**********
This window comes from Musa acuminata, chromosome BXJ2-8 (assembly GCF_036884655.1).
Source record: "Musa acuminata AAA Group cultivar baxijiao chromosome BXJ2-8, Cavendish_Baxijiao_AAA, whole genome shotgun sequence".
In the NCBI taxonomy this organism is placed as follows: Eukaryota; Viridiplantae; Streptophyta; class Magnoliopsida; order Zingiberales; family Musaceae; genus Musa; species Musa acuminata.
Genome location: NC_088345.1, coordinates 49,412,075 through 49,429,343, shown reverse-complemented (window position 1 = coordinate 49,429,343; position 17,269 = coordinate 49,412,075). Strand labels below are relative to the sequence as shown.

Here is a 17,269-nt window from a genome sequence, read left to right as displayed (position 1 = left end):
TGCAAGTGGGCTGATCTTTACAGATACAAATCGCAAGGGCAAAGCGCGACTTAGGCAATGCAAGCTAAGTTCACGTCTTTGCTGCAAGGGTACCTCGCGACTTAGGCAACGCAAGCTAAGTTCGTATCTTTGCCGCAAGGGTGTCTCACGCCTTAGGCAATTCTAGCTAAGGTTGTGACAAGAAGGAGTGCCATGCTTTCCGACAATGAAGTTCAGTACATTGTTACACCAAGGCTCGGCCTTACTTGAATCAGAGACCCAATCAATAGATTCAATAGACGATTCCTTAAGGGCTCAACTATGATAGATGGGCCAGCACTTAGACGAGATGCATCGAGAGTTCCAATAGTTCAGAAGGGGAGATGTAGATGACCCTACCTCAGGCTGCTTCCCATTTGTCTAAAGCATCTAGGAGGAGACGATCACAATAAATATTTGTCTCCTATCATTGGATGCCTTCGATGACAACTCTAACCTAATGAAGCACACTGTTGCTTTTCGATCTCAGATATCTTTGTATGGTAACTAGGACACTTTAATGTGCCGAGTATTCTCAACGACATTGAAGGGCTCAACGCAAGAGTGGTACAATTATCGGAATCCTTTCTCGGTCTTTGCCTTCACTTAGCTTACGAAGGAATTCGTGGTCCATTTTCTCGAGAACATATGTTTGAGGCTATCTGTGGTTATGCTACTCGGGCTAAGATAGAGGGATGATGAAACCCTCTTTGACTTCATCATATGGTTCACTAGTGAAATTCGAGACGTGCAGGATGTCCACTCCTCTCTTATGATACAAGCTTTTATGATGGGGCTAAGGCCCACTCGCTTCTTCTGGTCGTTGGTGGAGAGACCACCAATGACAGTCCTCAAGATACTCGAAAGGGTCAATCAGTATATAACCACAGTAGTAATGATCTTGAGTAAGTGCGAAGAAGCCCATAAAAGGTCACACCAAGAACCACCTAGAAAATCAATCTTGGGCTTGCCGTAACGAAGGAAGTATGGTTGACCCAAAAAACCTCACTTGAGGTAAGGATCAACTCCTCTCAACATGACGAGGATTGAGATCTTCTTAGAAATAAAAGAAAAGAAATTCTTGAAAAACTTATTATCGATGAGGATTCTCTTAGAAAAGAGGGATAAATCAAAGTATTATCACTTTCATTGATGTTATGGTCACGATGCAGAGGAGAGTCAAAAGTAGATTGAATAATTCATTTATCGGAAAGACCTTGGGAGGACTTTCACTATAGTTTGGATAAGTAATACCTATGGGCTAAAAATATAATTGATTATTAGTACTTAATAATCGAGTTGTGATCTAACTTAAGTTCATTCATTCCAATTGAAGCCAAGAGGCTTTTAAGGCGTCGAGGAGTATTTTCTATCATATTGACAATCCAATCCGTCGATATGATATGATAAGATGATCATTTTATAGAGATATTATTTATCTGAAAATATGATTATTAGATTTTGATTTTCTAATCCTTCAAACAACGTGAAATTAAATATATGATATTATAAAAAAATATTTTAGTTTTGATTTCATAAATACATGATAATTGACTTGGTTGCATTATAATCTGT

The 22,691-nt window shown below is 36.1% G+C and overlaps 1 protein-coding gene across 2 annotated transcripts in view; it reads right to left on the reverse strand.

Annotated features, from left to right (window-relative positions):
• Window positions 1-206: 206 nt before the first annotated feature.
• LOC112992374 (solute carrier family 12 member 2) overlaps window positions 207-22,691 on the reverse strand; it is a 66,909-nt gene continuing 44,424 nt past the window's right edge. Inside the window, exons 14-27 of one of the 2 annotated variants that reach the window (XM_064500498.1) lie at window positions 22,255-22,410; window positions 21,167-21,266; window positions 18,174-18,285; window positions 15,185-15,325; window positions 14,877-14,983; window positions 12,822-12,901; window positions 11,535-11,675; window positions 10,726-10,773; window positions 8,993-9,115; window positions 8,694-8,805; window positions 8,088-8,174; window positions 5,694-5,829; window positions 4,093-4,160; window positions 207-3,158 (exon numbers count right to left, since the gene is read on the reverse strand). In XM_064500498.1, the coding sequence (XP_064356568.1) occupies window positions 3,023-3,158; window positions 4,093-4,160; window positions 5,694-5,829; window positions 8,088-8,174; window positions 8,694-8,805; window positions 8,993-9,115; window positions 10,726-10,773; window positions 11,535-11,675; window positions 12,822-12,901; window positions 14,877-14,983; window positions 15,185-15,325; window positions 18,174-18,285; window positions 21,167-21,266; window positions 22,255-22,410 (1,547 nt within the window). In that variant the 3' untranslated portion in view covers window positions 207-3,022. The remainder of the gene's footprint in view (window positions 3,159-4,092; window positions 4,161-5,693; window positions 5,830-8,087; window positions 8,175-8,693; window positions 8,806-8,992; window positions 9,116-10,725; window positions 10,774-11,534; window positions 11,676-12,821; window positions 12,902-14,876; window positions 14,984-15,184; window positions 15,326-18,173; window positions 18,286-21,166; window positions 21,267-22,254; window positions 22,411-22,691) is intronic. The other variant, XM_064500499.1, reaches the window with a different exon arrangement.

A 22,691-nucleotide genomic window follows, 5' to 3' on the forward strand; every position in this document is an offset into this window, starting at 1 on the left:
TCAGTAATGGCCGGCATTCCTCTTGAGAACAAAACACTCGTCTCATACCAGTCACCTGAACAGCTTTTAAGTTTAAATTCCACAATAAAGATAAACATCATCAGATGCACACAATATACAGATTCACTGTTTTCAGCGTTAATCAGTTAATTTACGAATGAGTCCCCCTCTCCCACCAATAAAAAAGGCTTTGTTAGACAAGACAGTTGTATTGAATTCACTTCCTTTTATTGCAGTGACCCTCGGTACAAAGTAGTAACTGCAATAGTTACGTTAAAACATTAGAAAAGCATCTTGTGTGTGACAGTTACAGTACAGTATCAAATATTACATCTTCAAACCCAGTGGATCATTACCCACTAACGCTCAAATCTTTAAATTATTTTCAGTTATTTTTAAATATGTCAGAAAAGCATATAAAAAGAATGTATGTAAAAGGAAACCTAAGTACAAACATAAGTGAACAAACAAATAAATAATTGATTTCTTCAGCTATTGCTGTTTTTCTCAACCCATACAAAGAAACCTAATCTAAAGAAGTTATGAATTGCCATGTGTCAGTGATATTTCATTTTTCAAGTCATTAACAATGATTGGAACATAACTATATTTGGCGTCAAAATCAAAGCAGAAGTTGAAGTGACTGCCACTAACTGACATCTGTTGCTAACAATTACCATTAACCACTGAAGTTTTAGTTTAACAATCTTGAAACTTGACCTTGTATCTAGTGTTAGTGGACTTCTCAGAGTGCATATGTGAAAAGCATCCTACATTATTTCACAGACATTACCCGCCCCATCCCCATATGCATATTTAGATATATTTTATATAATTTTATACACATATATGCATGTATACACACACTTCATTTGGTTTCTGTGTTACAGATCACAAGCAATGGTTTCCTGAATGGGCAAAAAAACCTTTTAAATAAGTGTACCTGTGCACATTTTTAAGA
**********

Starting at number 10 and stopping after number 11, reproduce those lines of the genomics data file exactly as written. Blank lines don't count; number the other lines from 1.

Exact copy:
• LOC112992374 (solute carrier family 12 member 2) overlaps window positions 207-22,691 on the reverse strand; it is a 66,909-nt gene continuing 44,424 nt past the window's right edge. Inside the window, exons 14-27 of one of the 2 annotated variants that reach the window (XM_064500498.1) lie at window positions 22,255-22,410; window positions 21,167-21,266; window positions 18,174-18,285; window positions 15,185-15,325; window positions 14,877-14,983; window positions 12,822-12,901; window positions 11,535-11,675; window positions 10,726-10,773; window positions 8,993-9,115; window positions 8,694-8,805; window positions 8,088-8,174; window positions 5,694-5,829; window positions 4,093-4,160; window positions 207-3,158 (exon numbers count right to left, since the gene is read on the reverse strand). In XM_064500498.1, the coding sequence (XP_064356568.1) occupies window positions 3,023-3,158; window positions 4,093-4,160; window positions 5,694-5,829; window positions 8,088-8,174; window positions 8,694-8,805; window positions 8,993-9,115; window positions 10,726-10,773; window positions 11,535-11,675; window positions 12,822-12,901; window positions 14,877-14,983; window positions 15,185-15,325; window positions 18,174-18,285; window positions 21,167-21,266; window positions 22,255-22,410 (1,547 nt within the window). In that variant the 3' untranslated portion in view covers window positions 207-3,022. The remainder of the gene's footprint in view (window positions 3,159-4,092; window positions 4,161-5,693; window positions 5,830-8,087; window positions 8,175-8,693; window positions 8,806-8,992; window positions 9,116-10,725; window positions 10,774-11,534; window positions 11,676-12,821; window positions 12,902-14,876; window positions 14,984-15,184; window positions 15,326-18,173; window positions 18,286-21,166; window positions 21,267-22,254; window positions 22,411-22,691) is intronic. The other variant, XM_064500499.1, reaches the window with a different exon arrangement.

A 22,691-nucleotide genomic window follows, 5' to 3' on the forward strand; every position in this document is an offset into this window, starting at 1 on the left: